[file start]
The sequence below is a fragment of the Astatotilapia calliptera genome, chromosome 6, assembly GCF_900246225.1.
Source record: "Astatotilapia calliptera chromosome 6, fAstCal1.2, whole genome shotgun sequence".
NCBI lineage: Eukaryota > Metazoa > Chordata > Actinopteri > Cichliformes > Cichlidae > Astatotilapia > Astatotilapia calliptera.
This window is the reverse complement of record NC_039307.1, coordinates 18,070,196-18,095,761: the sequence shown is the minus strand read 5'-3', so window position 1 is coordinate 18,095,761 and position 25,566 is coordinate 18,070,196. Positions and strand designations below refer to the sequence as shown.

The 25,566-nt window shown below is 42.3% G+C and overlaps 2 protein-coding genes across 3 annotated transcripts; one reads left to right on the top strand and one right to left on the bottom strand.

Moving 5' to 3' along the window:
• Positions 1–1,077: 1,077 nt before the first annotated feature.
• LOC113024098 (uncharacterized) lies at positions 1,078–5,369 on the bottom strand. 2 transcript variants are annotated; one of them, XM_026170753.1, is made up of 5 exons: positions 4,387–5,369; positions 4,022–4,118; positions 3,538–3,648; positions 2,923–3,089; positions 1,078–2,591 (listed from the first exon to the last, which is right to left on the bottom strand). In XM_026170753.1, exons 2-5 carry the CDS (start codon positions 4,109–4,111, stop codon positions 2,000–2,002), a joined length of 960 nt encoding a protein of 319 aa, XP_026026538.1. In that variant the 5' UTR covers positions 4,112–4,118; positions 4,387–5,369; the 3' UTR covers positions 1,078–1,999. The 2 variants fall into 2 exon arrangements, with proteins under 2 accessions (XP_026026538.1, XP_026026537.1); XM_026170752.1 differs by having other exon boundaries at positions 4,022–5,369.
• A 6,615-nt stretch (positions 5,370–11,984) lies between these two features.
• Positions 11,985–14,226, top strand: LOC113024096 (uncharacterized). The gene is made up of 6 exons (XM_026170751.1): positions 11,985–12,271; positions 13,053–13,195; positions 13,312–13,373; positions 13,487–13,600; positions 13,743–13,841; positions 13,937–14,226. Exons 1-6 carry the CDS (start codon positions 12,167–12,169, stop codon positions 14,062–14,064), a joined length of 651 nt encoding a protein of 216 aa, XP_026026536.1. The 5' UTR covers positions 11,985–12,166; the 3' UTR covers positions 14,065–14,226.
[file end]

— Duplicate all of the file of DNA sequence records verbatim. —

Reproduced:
The sequence below is a fragment of the Astatotilapia calliptera genome, chromosome 6, assembly GCF_900246225.1.
Source record: "Astatotilapia calliptera chromosome 6, fAstCal1.2, whole genome shotgun sequence".
NCBI lineage: Eukaryota > Metazoa > Chordata > Actinopteri > Cichliformes > Cichlidae > Astatotilapia > Astatotilapia calliptera.
This window is the reverse complement of record NC_039307.1, coordinates 18,070,196-18,095,761: the sequence shown is the minus strand read 5'-3', so window position 1 is coordinate 18,095,761 and position 25,566 is coordinate 18,070,196. Positions and strand designations below refer to the sequence as shown.

The 25,566-nt window shown below is 42.3% G+C and overlaps 2 protein-coding genes across 3 annotated transcripts; one reads left to right on the top strand and one right to left on the bottom strand.

Moving 5' to 3' along the window:
• Positions 1–1,077: 1,077 nt before the first annotated feature.
• LOC113024098 (uncharacterized) lies at positions 1,078–5,369 on the bottom strand. 2 transcript variants are annotated; one of them, XM_026170753.1, is made up of 5 exons: positions 4,387–5,369; positions 4,022–4,118; positions 3,538–3,648; positions 2,923–3,089; positions 1,078–2,591 (listed from the first exon to the last, which is right to left on the bottom strand). In XM_026170753.1, exons 2-5 carry the CDS (start codon positions 4,109–4,111, stop codon positions 2,000–2,002), a joined length of 960 nt encoding a protein of 319 aa, XP_026026538.1. In that variant the 5' UTR covers positions 4,112–4,118; positions 4,387–5,369; the 3' UTR covers positions 1,078–1,999. The 2 variants fall into 2 exon arrangements, with proteins under 2 accessions (XP_026026538.1, XP_026026537.1); XM_026170752.1 differs by having other exon boundaries at positions 4,022–5,369.
• A 6,615-nt stretch (positions 5,370–11,984) lies between these two features.
• Positions 11,985–14,226, top strand: LOC113024096 (uncharacterized). The gene is made up of 6 exons (XM_026170751.1): positions 11,985–12,271; positions 13,053–13,195; positions 13,312–13,373; positions 13,487–13,600; positions 13,743–13,841; positions 13,937–14,226. Exons 1-6 carry the CDS (start codon positions 12,167–12,169, stop codon positions 14,062–14,064), a joined length of 651 nt encoding a protein of 216 aa, XP_026026536.1. The 5' UTR covers positions 11,985–12,166; the 3' UTR covers positions 14,065–14,226.